the influence of the West Pacific Warm Pool (Gallagher et al., 2009).
Between 10 Ma and 4.4 Ma ago, the collision of Australia and Asia nar-
rowed the Indonesian Throughflow. This “S” shaped current connects
the West Pacific Warm Pool and the Indian Ocean, passing from sout h
of the Philippines through the Makassar Strait (between Borneo and
Sulawesi), turning southwards through the Flores Sea and the Timor
Sea, ultimately heading southwest to the Indian Ocean (Figure 4).
Warmer waters became trapped in the Pacific, creating a central West
Pacific Warm Pool marine biogeographic province spanning a zone
from the equator to 26°N (Gallagher et al., 2009).
Between 4.4 Ma and 4 Ma, Indo-Pacific marine taxa migrated
to waters off of northwestern Australia possibly because of a limited
Indonesian Throughflow, and the absence of these taxa after 4 Ma
indicates the possible restriction of this current. The L eeuwin Current,
which flows from south of Java to the south of Australia along its west
coast, did not begin until much later, in the Early Pleistocene (Gallagher
et al., 2009), and so offered no viable route for faunal migration
4.2 Ma ago. At the same time, beginning with the northward displacement
of New Guinea and the emergence of the islands of Indonesia 5 Ma
ago, exchange between the Pacific and Indian Oceans through the
Indonesian Seaway was interrupted between 4 Ma and 3 Ma (Cane and
Molnar, 2001). This had the effect of redirecting oceanic circulation
from the southern Pacific warm waters northward to Japan surrounded
by relatively cold waters of the northern Pacific. The presence of J.
typica at ca. 5 Ma in southern Japan shows that the warm Kuroshio
Currents flowed strongly in the earliest Pliocene (Tomida et al., 2013).
Southern Australia
The Pliocene climatic and environmental evolution of southeastern
Australia (Bass Strait) indicates that relatively stable and warmer marine
conditions than the present day prevailed throughout most of the early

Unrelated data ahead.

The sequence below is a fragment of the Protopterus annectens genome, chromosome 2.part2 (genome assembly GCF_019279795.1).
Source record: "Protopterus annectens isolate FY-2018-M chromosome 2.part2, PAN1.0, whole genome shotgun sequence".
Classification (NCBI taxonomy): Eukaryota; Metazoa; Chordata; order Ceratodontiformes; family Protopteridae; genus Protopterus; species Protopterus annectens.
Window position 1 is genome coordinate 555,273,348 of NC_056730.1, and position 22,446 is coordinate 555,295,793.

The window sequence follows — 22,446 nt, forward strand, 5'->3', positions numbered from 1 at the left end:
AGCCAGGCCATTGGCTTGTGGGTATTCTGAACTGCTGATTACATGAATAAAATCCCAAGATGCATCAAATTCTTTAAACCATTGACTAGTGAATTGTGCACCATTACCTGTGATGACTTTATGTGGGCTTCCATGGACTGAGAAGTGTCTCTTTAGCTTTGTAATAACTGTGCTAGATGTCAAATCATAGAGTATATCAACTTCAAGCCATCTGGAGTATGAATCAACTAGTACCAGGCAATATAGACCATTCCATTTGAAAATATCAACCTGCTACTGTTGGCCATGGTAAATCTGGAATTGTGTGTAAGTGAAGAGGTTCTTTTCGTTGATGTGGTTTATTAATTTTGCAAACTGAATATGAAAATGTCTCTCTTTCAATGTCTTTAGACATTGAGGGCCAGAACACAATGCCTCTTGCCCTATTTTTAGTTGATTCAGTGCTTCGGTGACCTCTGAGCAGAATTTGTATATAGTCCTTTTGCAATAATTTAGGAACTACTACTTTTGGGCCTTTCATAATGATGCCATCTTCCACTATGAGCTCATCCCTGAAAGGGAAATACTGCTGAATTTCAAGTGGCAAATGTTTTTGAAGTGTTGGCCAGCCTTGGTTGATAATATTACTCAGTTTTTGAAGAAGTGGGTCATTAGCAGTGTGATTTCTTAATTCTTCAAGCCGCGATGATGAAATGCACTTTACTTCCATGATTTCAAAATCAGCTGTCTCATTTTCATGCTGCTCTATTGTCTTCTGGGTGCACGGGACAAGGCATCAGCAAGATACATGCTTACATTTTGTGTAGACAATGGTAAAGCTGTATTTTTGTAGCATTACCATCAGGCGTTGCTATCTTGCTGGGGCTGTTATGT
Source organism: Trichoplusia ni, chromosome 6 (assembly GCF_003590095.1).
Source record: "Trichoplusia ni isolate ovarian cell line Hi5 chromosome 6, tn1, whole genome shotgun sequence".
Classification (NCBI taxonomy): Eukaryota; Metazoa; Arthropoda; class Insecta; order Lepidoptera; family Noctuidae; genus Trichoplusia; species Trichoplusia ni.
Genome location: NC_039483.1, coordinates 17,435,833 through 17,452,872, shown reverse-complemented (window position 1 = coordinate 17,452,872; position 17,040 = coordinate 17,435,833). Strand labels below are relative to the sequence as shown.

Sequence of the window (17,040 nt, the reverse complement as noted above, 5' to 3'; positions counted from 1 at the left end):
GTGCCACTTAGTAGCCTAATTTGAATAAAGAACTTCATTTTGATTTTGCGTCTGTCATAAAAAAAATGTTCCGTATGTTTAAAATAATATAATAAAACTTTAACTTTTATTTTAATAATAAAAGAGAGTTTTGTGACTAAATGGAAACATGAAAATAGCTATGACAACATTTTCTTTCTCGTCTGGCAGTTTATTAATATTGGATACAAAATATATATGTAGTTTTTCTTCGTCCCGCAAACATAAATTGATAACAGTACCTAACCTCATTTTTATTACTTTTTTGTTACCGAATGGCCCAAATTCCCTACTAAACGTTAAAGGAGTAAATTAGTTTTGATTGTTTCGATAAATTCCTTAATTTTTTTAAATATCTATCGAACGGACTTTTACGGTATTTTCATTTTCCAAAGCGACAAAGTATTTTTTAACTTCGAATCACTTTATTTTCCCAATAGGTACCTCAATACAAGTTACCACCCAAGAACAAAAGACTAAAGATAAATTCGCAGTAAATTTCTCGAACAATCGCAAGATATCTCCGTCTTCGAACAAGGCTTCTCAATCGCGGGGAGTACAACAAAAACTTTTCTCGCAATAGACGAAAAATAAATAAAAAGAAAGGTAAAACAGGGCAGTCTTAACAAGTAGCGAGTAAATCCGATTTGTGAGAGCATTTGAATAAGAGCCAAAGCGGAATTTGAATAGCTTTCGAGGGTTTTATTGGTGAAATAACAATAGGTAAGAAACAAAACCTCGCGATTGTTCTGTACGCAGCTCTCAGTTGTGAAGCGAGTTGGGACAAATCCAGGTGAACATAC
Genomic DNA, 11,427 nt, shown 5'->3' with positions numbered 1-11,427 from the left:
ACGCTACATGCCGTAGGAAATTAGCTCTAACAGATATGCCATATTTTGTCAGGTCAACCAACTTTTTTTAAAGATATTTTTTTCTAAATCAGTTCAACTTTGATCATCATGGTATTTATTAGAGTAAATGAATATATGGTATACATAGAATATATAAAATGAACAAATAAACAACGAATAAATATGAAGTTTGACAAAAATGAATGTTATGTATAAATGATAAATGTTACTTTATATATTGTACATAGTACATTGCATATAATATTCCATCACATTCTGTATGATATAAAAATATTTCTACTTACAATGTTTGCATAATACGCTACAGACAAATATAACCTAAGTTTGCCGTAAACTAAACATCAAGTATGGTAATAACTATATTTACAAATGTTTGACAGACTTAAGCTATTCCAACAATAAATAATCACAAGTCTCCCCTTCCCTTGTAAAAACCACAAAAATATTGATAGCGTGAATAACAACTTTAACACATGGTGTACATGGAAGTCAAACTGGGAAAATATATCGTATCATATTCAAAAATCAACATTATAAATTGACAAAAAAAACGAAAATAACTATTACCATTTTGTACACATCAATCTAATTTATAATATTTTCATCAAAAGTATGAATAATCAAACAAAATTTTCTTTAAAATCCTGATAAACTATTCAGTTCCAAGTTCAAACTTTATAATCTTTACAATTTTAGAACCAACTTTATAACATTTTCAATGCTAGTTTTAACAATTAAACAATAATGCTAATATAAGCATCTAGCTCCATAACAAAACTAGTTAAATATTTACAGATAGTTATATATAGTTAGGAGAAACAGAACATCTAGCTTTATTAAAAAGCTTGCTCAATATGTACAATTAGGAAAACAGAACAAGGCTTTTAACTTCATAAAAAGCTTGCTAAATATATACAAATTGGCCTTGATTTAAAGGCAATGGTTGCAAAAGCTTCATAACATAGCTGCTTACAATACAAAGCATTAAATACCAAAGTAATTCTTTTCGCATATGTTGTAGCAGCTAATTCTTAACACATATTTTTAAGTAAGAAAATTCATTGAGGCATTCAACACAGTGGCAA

Pliocene (Gallagher et al., 2003). This corresponds to a period of low
marine δ18O values (corresponding to warmer waters and/or lower
ice volume) from 4.2 Ma to 4.0 Ma (Shackleton et al., 1995). This was
also a time of relatively low ice volume in the Antarctic (Bart 2001;
Gallagher et al., 2003).
There are no significant age differences among the sites where
J. typica has been collected in the Pacific and Atlantic. This suggests
that two opposing hypotheses may explain the path of its biogeo-
graphic dispersal: (a) migration from the eastern Atlantic Islands to
the Australian coasts; or (b) migration from the western Australian
coast to the eastern Atlantic islands.
Hypothesis 1: dispersal of J. typica from the eastern Atlantic Islands
to the western Australian coast
At present, the Azores, Madeira, Salvagen and Canary Islands
are situated within the North Atlantic subtropical gyre. Around 4.2
Ma, the waters were warmer and this gyre would have been weaker
(Meco et al., 2015). Nevertheless, the trade winds and associated
currents likely existed, and would have allowed J. typica to disperse
into the Caribbean Sea, and cross the Central American Seaway to
the equatorial Pacific. Once it reached the equatorial Pacific Ocean,
the trade winds of the intertropical zone could have carried J. typica
westward into the southern hemisphere toward Indonesia. Because
the Indonesian Troughflow was closed at the time, once the Equatorial
Current reached the western Pacific, separate currents may have
formed, one moving northward in the direction of Japan, and another
southward to Australia and New Zealand (Figure 4).
Hypothesis 2: dispersal of J. typica from the western Australian coast
to the eastern Atlantic islands
The reverse route, from the western Pacific to the eastern Atlantic,
would have posed significant difficulties. Two possible paths could be
invoked: (1) following the oceanic gyres through the Indian Ocean
into the South Atlantic, and from there into the North Atlantic. This
would have endangered the survival of J. typica, a warm water species,
as it would have required passage through long sections of cold waters